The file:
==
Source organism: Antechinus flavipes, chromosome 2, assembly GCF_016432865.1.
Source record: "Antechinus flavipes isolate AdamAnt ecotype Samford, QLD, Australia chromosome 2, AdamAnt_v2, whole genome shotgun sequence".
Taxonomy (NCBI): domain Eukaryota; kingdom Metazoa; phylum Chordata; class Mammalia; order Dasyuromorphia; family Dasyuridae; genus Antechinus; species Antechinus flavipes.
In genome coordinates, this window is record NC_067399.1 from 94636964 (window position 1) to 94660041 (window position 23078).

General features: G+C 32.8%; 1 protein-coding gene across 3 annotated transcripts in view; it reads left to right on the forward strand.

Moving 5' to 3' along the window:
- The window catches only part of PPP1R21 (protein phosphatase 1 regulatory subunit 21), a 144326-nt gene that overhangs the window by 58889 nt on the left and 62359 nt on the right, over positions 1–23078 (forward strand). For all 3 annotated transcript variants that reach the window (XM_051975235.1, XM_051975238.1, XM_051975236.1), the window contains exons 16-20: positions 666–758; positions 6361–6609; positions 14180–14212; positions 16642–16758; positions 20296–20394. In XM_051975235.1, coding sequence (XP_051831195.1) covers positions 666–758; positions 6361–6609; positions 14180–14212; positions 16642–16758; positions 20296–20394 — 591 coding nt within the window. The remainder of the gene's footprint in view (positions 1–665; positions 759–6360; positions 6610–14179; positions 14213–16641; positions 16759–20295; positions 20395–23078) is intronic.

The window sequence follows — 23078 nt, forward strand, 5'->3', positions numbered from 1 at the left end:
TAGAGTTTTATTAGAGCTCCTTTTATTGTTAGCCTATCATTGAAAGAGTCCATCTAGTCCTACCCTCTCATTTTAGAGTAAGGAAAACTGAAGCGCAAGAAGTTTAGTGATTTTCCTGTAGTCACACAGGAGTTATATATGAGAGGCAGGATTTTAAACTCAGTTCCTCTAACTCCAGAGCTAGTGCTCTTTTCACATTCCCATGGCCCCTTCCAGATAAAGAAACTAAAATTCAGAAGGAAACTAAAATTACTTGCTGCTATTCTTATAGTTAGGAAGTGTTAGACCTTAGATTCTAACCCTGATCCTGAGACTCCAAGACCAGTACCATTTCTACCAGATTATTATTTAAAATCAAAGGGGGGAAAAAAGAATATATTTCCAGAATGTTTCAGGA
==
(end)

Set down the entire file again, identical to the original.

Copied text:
Source organism: Antechinus flavipes, chromosome 2, assembly GCF_016432865.1.
Source record: "Antechinus flavipes isolate AdamAnt ecotype Samford, QLD, Australia chromosome 2, AdamAnt_v2, whole genome shotgun sequence".
Taxonomy (NCBI): domain Eukaryota; kingdom Metazoa; phylum Chordata; class Mammalia; order Dasyuromorphia; family Dasyuridae; genus Antechinus; species Antechinus flavipes.
In genome coordinates, this window is record NC_067399.1 from 94636964 (window position 1) to 94660041 (window position 23078).

General features: G+C 32.8%; 1 protein-coding gene across 3 annotated transcripts in view; it reads left to right on the forward strand.

Moving 5' to 3' along the window:
- The window catches only part of PPP1R21 (protein phosphatase 1 regulatory subunit 21), a 144326-nt gene that overhangs the window by 58889 nt on the left and 62359 nt on the right, over positions 1–23078 (forward strand). For all 3 annotated transcript variants that reach the window (XM_051975235.1, XM_051975238.1, XM_051975236.1), the window contains exons 16-20: positions 666–758; positions 6361–6609; positions 14180–14212; positions 16642–16758; positions 20296–20394. In XM_051975235.1, coding sequence (XP_051831195.1) covers positions 666–758; positions 6361–6609; positions 14180–14212; positions 16642–16758; positions 20296–20394 — 591 coding nt within the window. The remainder of the gene's footprint in view (positions 1–665; positions 759–6360; positions 6610–14179; positions 14213–16641; positions 16759–20295; positions 20395–23078) is intronic.

The window sequence follows — 23078 nt, forward strand, 5'->3', positions numbered from 1 at the left end:
TAGAGTTTTATTAGAGCTCCTTTTATTGTTAGCCTATCATTGAAAGAGTCCATCTAGTCCTACCCTCTCATTTTAGAGTAAGGAAAACTGAAGCGCAAGAAGTTTAGTGATTTTCCTGTAGTCACACAGGAGTTATATATGAGAGGCAGGATTTTAAACTCAGTTCCTCTAACTCCAGAGCTAGTGCTCTTTTCACATTCCCATGGCCCCTTCCAGATAAAGAAACTAAAATTCAGAAGGAAACTAAAATTACTTGCTGCTATTCTTATAGTTAGGAAGTGTTAGACCTTAGATTCTAACCCTGATCCTGAGACTCCAAGACCAGTACCATTTCTACCAGATTATTATTTAAAATCAAAGGGGGGAAAAAAGAATATATTTCCAGAATGTTTCAGGA